I really enjoyed listening to the other pieces - Coolen's piano concerto & Xia's Eulogy. It's always a wonder to see a creative thing, whatever it is, undergo the rehearsal process and eventually turn into something that transcends the page.

(Note: here in my diary process I slacked off a bit - mostly because I was so involved in the rehearsal process, out of "writing" mode, and simply not spending time at the computer!)

May 21 2009 - we did it! The "Around the World Extravaganza" concert on May 19, 2009 was a great success - so much fantastic music. A New Day had its debut and I was very pleased - and that's sort of an understatement. Meeting Martin and the MPG Big Band players was so nice. Such warmth, enthusiasm and talent. Martin expressed that the music was the bridge that allowed us to connect and share our lives with each other and I couldn't agree more. What a great experience for the MPG players to tour the country a bit. Hey, I want that gig!

As for the actual performance, I wasn't so much nervous for myself but rather for the musicians, both in the MPG Big Band and Orchestra...hopeful that they would feel good about their performance, knowing that if they did then it would be great all around. And from my vantage point everyone was spot on - I even felt good about my conducting...didn't get in the way too much or mis-cue (at least not while anyone was looking! That has sort of been my little joke - how amazing it is when the players actually see me make a conducting mistake - because I make so many!) Listening back to a balcony view video recording, the tempos seemed pretty much in the pocket...if anything, I may have been on the sunny side of the beat, but the energy felt really good, and that's just what she was on this night.

Marlan Carlson gave an eloquent introduction about the meaning behind A New Day (which he quite correctly inferred, presumably either from the music or my sparse comments here and there) - Marlan's impromtu introductory words are the perfect summing of what I was trying to express musically and emotionally:

"A New Day - a new day signifying new hope for peace in the world, for reconciliation, and for understanding between all peoples of the world with different ideas of how life should be lived."

Yes, yes, yes...that's exactly the sentiment!

I took the stage along with Dave Storrs (who added his wonderful percussion touches along with his valuable feedback and insights throughout this entire process) and the MPG Big Band vocalists and percussionists (who did a fantastic job). I was a bit late getting on stage at first because we were sort of bunched together off stage and I couldn't hear what was going on until someone said you better go now...so I took to the podium, not really nervous, but definitely feeling a bit naked out there in my little no-tails tux (I really must invest in some tails - I shouldn't be trusted with making fashion choices - clearly the "modern cut" like a business class suit to me!).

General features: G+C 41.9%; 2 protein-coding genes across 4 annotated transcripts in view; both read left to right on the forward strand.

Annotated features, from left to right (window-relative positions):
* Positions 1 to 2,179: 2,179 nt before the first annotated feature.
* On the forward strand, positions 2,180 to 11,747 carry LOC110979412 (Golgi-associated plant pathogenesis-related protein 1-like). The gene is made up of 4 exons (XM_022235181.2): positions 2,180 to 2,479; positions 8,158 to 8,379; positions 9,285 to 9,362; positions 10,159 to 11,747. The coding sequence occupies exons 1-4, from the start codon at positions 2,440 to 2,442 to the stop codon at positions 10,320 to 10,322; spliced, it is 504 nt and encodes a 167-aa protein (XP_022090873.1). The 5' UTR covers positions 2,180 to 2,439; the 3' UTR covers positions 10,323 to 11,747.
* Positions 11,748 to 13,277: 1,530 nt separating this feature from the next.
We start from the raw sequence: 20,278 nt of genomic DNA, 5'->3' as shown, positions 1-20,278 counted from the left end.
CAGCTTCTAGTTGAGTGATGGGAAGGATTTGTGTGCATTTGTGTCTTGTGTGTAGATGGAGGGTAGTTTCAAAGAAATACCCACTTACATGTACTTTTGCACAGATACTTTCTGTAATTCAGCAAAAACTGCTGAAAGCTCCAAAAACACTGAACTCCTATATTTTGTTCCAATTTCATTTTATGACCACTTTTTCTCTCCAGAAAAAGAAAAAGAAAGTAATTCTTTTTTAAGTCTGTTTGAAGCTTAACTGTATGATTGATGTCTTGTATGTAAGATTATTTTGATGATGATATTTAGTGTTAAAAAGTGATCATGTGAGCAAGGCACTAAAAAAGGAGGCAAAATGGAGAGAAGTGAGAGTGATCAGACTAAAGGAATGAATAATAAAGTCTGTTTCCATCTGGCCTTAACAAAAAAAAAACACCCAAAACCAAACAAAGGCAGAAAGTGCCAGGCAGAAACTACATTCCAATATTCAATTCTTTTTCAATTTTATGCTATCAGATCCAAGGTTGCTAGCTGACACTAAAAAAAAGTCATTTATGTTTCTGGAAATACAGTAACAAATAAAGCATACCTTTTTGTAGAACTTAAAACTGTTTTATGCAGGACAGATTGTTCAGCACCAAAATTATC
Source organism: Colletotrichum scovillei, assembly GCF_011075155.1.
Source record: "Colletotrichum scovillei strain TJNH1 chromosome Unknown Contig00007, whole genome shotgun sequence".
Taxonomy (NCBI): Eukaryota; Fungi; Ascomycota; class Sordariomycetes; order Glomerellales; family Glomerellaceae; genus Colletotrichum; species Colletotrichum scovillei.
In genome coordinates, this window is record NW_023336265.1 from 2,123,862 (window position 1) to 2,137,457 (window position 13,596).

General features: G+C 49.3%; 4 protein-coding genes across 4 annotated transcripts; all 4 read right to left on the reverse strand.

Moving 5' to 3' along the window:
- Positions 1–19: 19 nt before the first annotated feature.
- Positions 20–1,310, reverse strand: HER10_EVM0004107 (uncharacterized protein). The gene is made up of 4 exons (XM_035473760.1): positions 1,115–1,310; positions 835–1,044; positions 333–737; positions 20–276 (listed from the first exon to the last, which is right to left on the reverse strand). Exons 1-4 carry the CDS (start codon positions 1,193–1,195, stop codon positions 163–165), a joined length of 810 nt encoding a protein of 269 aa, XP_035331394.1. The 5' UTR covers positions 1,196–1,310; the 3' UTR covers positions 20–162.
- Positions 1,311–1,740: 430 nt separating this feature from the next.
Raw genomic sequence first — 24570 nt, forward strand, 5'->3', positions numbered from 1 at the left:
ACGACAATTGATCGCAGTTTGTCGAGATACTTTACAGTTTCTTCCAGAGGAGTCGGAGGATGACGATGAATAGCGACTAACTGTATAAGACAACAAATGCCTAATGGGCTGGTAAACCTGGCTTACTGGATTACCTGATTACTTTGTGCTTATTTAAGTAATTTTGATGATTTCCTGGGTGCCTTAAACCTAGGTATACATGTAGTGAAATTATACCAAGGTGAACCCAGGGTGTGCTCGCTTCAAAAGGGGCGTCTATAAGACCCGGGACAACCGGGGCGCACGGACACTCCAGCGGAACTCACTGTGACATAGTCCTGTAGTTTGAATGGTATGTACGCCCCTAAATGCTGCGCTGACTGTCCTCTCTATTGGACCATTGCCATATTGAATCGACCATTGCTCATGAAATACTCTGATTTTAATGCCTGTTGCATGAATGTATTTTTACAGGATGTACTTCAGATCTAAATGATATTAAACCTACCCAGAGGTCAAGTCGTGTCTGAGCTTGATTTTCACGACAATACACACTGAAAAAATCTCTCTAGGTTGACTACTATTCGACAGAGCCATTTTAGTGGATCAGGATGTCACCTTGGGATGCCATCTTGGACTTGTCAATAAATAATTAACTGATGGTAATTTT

When I arrived at the stand to conduct, I immediately noticed that my score wasn't on the stand yet (a prevous piece was!) - so there was a bit of clumsy, but funny, business as John (the assistant who did a spectacular job on everything - there was just way to much for one person to do) promptly came on and we exchanged scores and I then got situated. And a bit more time while the solo mic in front was set up. Then finally the moment was right, and, well, we simply performed the piece.

And it's not an earth changing moment of course, but for me writing and performing "A New Day" was the culmination of many things - mostly just the satisfaction of getting to be involved in the creative process of writing and performing music. I love music - and I love being a musician and I have a love for my fellow musicians! Sounds cheesy, but I never tire of being involved in the process of making music - of talking about it, creating it, talking about it more and sharing what was learned. That's all I've really wanted to do for the last 20 some years. Well, that and have plenty of time to do all the other things in life that are fun to do (family, travel, learning and experiencing new things, etc.)...so to have these weeks of writing, rehearsing and then finally to have a performance in front of so many of my dear family, freinds, peers and the many special folks in the community...well, it was all a very rich.

Thanks to everyone for their personal feedback, comments, well wishes, and hard work. This was an experience I'll always treasure...I've enjoyed connecting with so many talented and creative folks, working together and sharing in a common purpose. It was such a joy to meet, work with a bit, and watch the MPG Big Band perform along with their director Martin; and also to get a bit of an inside look at the many hats and skills Marlan summons to shape and make a program like this one come together.

I'm inspired and look forward to the next thing...

Rob Birdwell (May 2009)